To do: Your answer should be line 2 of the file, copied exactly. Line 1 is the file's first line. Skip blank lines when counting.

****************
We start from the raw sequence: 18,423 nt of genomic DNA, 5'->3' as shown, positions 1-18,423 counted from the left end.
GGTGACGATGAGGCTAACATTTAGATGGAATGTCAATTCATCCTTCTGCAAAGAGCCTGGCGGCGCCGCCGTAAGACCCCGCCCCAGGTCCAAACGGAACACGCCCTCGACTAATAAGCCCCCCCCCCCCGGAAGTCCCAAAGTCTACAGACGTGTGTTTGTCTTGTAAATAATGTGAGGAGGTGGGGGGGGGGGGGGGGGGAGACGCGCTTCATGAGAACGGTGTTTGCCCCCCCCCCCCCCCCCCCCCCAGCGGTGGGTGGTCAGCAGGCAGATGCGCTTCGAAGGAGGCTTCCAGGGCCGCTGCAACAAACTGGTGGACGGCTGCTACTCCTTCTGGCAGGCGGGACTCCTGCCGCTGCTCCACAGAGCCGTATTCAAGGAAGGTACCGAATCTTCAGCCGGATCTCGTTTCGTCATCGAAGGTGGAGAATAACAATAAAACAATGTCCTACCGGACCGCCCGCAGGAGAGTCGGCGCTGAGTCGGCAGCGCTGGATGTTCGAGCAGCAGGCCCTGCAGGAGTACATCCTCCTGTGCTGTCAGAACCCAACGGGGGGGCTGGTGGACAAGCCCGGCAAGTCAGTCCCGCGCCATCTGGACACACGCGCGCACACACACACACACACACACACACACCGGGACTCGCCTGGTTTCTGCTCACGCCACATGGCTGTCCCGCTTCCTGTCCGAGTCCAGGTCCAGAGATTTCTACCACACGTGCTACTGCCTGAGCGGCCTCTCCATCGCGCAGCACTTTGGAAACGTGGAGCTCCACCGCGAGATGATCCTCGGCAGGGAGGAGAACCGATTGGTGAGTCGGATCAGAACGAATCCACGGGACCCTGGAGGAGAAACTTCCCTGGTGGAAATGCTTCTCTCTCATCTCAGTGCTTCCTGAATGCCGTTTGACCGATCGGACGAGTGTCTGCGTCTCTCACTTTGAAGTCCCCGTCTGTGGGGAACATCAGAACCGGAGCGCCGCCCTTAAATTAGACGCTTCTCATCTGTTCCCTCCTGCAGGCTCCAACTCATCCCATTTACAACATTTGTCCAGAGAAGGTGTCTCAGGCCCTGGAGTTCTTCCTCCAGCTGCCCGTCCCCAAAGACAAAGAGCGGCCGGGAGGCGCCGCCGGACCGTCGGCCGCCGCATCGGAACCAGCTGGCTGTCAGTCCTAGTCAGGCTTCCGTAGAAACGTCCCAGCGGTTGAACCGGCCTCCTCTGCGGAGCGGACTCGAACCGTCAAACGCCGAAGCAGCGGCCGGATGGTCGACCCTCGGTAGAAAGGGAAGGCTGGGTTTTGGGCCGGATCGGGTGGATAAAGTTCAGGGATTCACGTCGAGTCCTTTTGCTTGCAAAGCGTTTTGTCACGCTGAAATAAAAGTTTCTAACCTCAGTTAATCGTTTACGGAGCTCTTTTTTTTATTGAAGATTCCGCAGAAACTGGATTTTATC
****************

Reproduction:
GGTGACGATGAGGCTAACATTTAGATGGAATGTCAATTCATCCTTCTGCAAAGAGCCTGGCGGCGCCGCCGTAAGACCCCGCCCCAGGTCCAAACGGAACACGCCCTCGACTAATAAGCCCCCCCCCCCCGGAAGTCCCAAAGTCTACAGACGTGTGTTTGTCTTGTAAATAATGTGAGGAGGTGGGGGGGGGGGGGGGGGGAGACGCGCTTCATGAGAACGGTGTTTGCCCCCCCCCCCCCCCCCCCCCCAGCGGTGGGTGGTCAGCAGGCAGATGCGCTTCGAAGGAGGCTTCCAGGGCCGCTGCAACAAACTGGTGGACGGCTGCTACTCCTTCTGGCAGGCGGGACTCCTGCCGCTGCTCCACAGAGCCGTATTCAAGGAAGGTACCGAATCTTCAGCCGGATCTCGTTTCGTCATCGAAGGTGGAGAATAACAATAAAACAATGTCCTACCGGACCGCCCGCAGGAGAGTCGGCGCTGAGTCGGCAGCGCTGGATGTTCGAGCAGCAGGCCCTGCAGGAGTACATCCTCCTGTGCTGTCAGAACCCAACGGGGGGGCTGGTGGACAAGCCCGGCAAGTCAGTCCCGCGCCATCTGGACACACGCGCGCACACACACACACACACACACACACACCGGGACTCGCCTGGTTTCTGCTCACGCCACATGGCTGTCCCGCTTCCTGTCCGAGTCCAGGTCCAGAGATTTCTACCACACGTGCTACTGCCTGAGCGGCCTCTCCATCGCGCAGCACTTTGGAAACGTGGAGCTCCACCGCGAGATGATCCTCGGCAGGGAGGAGAACCGATTGGTGAGTCGGATCAGAACGAATCCACGGGACCCTGGAGGAGAAACTTCCCTGGTGGAAATGCTTCTCTCTCATCTCAGTGCTTCCTGAATGCCGTTTGACCGATCGGACGAGTGTCTGCGTCTCTCACTTTGAAGTCCCCGTCTGTGGGGAACATCAGAACCGGAGCGCCGCCCTTAAATTAGACGCTTCTCATCTGTTCCCTCCTGCAGGCTCCAACTCATCCCATTTACAACATTTGTCCAGAGAAGGTGTCTCAGGCCCTGGAGTTCTTCCTCCAGCTGCCCGTCCCCAAAGACAAAGAGCGGCCGGGAGGCGCCGCCGGACCGTCGGCCGCCGCATCGGAACCAGCTGGCTGTCAGTCCTAGTCAGGCTTCCGTAGAAACGTCCCAGCGGTTGAACCGGCCTCCTCTGCGGAGCGGACTCGAACCGTCAAACGCCGAAGCAGCGGCCGGATGGTCGACCCTCGGTAGAAAGGGAAGGCTGGGTTTTGGGCCGGATCGGGTGGATAAAGTTCAGGGATTCACGTCGAGTCCTTTTGCTTGCAAAGCGTTTTGTCACGCTGAAATAAAAGTTTCTAACCTCAGTTAATCGTTTACGGAGCTCTTTTTTTTATTGAAGATTCCGCAGAAACTGGATTTTATC